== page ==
Mae Sa waterfalls are about 20 kms from Chiang Mai, 5 kms along the Mae Rim-Samoeng road. Tickets are 50 baht for foreigners, that is much better than the 200 baht they used to charge years ago. There is no parking outside, so you need to fork out a further 20 baht for your motorcycle or 50 baht for your car. Parking lot 3 is the closest to the waterfalls; however, if you would like to fully explore both banks, leave your vehicle at parking lot 1. There are shops selling souvenirs and food. The lower levels are popular with Thai families at the weekends. Shallow and deeper pools are suitable for swimming, just keep an open eye for the bilingual noticeboards telling you where not to swim.

I have posted more photos at the Chiang Mai Forum. This location is also marked on our Chiang Mai and Northern Thailand map.

Flower Festival in Chiang Mai 2009

Every year, there is a moment when the city pauses for a last glance before the heat unleashes its fury and the smoke rolls in from the mountains. These are the last few days when colours still vibrate alive, before the city turns into molten air and concrete, and gets swallowed up in a bleak orange-grey haze. Now the sun is welcome and bounces back happily from the million flowers flooding the streets. All the colours are on the palette, hues of green, mild pinks, crazy purples, serene oranges, shiny whites, smiling yellows.

In this last moment, Chiang Mai’s flower lovers, gardeners, photo enthusiasts, balloon sellers, food stall owners, excited children and pollinating insects all descend upon Buat Hat park for the city’s 33rd annual floral extravaganza. Not to mention our canine friends!

Flowers are special in this region, and it is not just floral language that Chiang Mai is called “the rose of the north”. Their Majesties the King and the Queen have been working tirelessly to provide alternative crops and sources of income for the previously mostly opium-growing hilltribes of Northern Thailand. Besides vegetables and fruits, flowers are now a major produce of the region, thanks to the cool climate at higher altitudes. Near the entrance, the display from Phuphing Palace, which has a majestic garden near the top of Doi Pui, always dazzles visitors with the largest roses and vivid floral landscapes.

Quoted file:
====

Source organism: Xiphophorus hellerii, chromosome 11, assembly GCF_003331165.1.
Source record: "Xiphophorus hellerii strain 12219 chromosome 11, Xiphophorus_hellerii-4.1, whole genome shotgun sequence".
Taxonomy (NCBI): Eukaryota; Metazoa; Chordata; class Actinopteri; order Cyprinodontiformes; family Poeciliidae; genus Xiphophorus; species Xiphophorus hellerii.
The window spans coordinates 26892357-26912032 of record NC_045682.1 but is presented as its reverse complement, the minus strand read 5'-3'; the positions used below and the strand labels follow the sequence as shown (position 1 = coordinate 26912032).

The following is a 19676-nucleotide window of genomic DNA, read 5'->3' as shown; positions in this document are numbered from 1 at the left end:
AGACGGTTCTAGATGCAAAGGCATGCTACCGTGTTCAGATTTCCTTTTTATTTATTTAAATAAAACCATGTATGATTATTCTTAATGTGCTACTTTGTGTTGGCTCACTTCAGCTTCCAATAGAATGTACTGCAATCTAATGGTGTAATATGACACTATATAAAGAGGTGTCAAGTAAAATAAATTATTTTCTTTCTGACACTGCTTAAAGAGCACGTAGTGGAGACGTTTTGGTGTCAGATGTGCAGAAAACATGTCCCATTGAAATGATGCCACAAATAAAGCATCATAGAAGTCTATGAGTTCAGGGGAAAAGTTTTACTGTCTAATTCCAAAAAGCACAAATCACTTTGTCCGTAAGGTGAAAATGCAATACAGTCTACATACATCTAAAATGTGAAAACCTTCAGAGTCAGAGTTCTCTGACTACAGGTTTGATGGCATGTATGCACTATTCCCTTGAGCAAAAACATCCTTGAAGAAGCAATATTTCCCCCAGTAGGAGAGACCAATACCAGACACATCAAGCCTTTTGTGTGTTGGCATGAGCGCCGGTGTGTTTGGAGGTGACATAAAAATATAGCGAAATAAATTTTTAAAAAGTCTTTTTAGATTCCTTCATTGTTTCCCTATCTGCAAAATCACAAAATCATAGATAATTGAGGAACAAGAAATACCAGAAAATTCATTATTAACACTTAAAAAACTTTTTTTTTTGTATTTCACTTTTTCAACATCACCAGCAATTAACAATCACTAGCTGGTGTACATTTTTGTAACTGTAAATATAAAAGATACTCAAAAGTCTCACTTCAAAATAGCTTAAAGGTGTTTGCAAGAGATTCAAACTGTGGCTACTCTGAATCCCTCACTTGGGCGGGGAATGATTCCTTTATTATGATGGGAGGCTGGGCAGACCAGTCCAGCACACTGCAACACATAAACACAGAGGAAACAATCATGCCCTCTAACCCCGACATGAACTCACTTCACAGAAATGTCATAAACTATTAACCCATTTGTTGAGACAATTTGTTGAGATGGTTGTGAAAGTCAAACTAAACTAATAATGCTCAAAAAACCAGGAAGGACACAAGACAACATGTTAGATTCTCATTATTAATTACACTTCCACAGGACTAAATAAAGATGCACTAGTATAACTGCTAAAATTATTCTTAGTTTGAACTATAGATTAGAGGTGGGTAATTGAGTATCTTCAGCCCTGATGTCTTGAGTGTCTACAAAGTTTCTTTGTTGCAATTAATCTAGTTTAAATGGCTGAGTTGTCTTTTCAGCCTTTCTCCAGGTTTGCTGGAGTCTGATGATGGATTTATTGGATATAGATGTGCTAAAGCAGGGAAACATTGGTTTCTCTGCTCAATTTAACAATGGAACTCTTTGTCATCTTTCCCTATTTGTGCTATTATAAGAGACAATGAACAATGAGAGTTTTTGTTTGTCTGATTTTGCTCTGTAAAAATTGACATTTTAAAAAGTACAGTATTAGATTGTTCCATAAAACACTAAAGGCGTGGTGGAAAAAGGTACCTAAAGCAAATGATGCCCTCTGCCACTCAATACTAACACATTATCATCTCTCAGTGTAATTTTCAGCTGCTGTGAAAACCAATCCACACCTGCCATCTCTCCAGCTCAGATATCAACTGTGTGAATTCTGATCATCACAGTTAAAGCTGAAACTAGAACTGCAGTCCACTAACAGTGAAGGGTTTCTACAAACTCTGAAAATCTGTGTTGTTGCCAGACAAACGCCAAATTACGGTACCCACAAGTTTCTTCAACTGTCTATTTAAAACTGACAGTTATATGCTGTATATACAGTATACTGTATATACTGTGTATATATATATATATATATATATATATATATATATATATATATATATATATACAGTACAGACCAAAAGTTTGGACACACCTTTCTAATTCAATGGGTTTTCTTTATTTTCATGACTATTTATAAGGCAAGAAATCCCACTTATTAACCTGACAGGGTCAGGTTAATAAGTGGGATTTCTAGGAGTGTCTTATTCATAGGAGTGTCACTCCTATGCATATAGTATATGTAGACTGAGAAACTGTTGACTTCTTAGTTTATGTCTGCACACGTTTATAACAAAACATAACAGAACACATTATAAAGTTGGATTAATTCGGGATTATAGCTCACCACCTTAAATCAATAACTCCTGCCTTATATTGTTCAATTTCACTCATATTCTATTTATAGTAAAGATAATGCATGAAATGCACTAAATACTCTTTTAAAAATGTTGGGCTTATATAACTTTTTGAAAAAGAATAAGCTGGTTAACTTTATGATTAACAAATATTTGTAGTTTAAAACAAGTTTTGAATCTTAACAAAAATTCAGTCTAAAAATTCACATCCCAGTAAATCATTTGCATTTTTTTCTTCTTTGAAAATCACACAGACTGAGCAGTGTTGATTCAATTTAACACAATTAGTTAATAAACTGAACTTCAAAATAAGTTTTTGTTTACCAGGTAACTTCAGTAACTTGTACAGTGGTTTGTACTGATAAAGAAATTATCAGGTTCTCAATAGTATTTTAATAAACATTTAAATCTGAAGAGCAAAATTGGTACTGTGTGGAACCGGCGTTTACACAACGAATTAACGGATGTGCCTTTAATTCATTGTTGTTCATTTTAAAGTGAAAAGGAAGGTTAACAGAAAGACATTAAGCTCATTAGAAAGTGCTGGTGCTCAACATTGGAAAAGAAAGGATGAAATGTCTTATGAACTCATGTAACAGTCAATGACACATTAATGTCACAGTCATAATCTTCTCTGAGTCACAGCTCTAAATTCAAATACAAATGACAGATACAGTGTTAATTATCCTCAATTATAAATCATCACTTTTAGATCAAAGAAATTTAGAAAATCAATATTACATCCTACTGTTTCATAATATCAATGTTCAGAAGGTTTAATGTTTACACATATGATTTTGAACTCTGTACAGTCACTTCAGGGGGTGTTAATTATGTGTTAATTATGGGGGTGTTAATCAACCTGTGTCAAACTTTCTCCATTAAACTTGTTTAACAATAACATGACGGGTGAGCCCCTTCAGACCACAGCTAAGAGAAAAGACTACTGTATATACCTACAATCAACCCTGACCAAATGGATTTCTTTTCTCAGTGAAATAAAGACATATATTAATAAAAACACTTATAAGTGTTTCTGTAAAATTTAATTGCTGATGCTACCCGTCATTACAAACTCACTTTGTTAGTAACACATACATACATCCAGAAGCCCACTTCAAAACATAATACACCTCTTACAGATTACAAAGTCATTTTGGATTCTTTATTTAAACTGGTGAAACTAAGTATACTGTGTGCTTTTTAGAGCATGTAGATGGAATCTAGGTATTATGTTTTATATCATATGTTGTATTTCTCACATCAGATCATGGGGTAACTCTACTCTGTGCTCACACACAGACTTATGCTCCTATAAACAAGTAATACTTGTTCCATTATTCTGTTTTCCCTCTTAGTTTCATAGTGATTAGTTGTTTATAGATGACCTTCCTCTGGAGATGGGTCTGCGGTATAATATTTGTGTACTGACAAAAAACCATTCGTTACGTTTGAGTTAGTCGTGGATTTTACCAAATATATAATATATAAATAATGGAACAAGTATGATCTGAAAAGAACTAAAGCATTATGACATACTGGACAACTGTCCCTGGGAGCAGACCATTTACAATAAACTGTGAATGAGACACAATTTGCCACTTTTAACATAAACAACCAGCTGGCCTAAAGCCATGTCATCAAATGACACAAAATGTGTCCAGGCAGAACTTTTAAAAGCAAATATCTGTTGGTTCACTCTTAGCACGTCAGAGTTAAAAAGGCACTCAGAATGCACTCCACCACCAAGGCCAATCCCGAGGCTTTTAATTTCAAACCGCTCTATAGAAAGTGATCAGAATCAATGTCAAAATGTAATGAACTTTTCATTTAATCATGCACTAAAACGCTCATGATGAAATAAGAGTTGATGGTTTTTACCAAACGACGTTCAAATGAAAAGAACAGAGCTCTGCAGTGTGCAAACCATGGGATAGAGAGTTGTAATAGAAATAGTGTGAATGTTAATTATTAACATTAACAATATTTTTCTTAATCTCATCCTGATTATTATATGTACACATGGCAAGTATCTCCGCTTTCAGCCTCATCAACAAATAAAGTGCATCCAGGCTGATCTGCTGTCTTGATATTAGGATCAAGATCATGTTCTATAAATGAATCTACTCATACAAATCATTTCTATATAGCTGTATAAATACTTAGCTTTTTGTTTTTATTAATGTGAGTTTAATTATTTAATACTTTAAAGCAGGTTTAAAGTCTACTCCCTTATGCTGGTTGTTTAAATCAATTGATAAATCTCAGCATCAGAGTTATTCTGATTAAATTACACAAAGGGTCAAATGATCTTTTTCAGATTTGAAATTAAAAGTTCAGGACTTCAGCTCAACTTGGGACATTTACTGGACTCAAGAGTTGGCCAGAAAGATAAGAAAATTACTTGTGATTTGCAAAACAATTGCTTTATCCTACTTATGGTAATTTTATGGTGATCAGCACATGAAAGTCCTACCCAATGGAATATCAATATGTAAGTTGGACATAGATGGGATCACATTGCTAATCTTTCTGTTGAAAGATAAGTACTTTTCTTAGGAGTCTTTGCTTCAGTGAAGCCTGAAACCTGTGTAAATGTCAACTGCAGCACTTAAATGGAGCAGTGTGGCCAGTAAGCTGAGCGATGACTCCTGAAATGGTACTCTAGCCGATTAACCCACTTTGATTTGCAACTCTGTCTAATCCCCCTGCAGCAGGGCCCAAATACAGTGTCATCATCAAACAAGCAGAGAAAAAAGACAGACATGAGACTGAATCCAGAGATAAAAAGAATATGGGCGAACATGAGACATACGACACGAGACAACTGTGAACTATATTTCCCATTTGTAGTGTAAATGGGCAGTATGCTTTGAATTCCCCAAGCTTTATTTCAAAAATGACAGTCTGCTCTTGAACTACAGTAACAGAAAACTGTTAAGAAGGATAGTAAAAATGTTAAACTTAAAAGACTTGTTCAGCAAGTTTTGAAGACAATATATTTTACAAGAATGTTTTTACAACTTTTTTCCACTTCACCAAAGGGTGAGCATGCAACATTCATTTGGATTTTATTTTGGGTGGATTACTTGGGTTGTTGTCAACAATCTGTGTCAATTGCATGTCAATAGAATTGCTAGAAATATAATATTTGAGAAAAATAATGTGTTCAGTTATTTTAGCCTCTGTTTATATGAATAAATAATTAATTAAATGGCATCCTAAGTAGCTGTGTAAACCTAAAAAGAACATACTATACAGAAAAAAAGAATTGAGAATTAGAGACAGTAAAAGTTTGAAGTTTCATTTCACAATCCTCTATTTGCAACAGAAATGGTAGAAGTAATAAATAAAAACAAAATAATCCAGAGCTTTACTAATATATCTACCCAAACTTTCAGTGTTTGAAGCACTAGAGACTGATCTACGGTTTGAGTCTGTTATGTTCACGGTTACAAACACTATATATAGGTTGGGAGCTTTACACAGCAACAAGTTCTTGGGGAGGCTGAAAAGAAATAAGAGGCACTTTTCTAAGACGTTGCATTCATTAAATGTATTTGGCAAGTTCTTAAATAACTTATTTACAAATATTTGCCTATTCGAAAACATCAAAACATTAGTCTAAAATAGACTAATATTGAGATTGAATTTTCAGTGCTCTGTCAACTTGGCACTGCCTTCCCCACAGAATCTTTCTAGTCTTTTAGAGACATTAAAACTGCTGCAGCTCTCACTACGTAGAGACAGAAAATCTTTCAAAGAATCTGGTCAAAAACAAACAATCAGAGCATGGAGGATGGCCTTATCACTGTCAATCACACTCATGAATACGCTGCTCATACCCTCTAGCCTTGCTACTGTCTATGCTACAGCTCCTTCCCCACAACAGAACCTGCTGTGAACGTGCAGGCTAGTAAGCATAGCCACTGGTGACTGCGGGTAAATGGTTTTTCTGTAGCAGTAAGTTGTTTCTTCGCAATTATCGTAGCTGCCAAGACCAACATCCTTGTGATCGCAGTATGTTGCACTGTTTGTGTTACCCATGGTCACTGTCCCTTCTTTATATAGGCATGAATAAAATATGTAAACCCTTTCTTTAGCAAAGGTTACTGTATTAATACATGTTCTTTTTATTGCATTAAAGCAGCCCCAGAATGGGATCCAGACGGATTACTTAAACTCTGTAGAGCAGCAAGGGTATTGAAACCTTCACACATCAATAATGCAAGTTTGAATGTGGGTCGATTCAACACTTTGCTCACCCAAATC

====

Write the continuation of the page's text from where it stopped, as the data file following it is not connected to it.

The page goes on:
The orchid, rose, bonsai and bromelia growers have a major competition but the crowd seems to enjoy flowers of all shapes, sizes, colours and awards.

The floats are of course the main attraction: after the parade around the streets of the city on Saturday morning, they are neatly lined up in front of the park to be admired close up. With Makha Bucha just round the corner, the themes of the 23 floats were mostly in tribute to this auspicious occasion.

The Buddha images, chedis, elephants, nagas and other mythical figures are initially sculpted from styrofoam, mounted on cars, and decorated with millions of cut flowers, petals, seeds, white and brown rice grains with painstaking detail for a truly dazzling overall effect.

This year saw a large number of elephants in leading or supporting roles: carrying chedis, flanking chedis, kneeling down before the Lord Buddha, carrying jasmine garlands, poking at visitors.

My favourite float of all, a giant kneeling elephant, was the first runner-up in the float contest this year, representing Hang Dong district.

On Arak road, the western side of the moat, yet another strip of spectacles unfolds. Food stalls dot one side of the road, selling everything from fruits to squids. Families with children may initially frown at the large number of vendors selling balloons, toys, and other assorted junk. Miraculously, I don’t remember seeing a single screaming child – but maybe some of the parents were upset.

On the other side, plant vendors set up temporary mini-jungles and inviting gardens, offering everything you have ever dreamed of for your garden, maybe more. There are hundreds of blooming orchids, needless to say, in much better shape than my dried-up orchid sticks with new shoots of fresh green at home! For a while, I read the Thai names of flowers and tried to recall their names in my mother tongue, but many probably don’t even have names – well, bromelias do.

In a few stalls, OTOP products from all over the province are on display: strawberry jam and wine from Samoeng (advertising the annual strawberry festival coming up next weekend up in the small hill town of Samoeng), woodcarving from Baan Tawai, umbrellas from Bosang, textiles and clothes from faraway districts.

When you are tired, Buat Hat park swallows you up for a little rest, but no peace and quiet. You may rent a straw mat, eat, doze off, sign the kids up for a mad session at the bouncy castle or a ride in the mini ferris wheel. In the evening, there is music, the obligatory beauty contest, and more food. Sorry guys – no pictures of the beauties 🙂

This is my favourite time in Chiang Mai, and my favourite festival. It is a final reminder of all the best this city and region has to offer before we face the worst of what it can throw at us.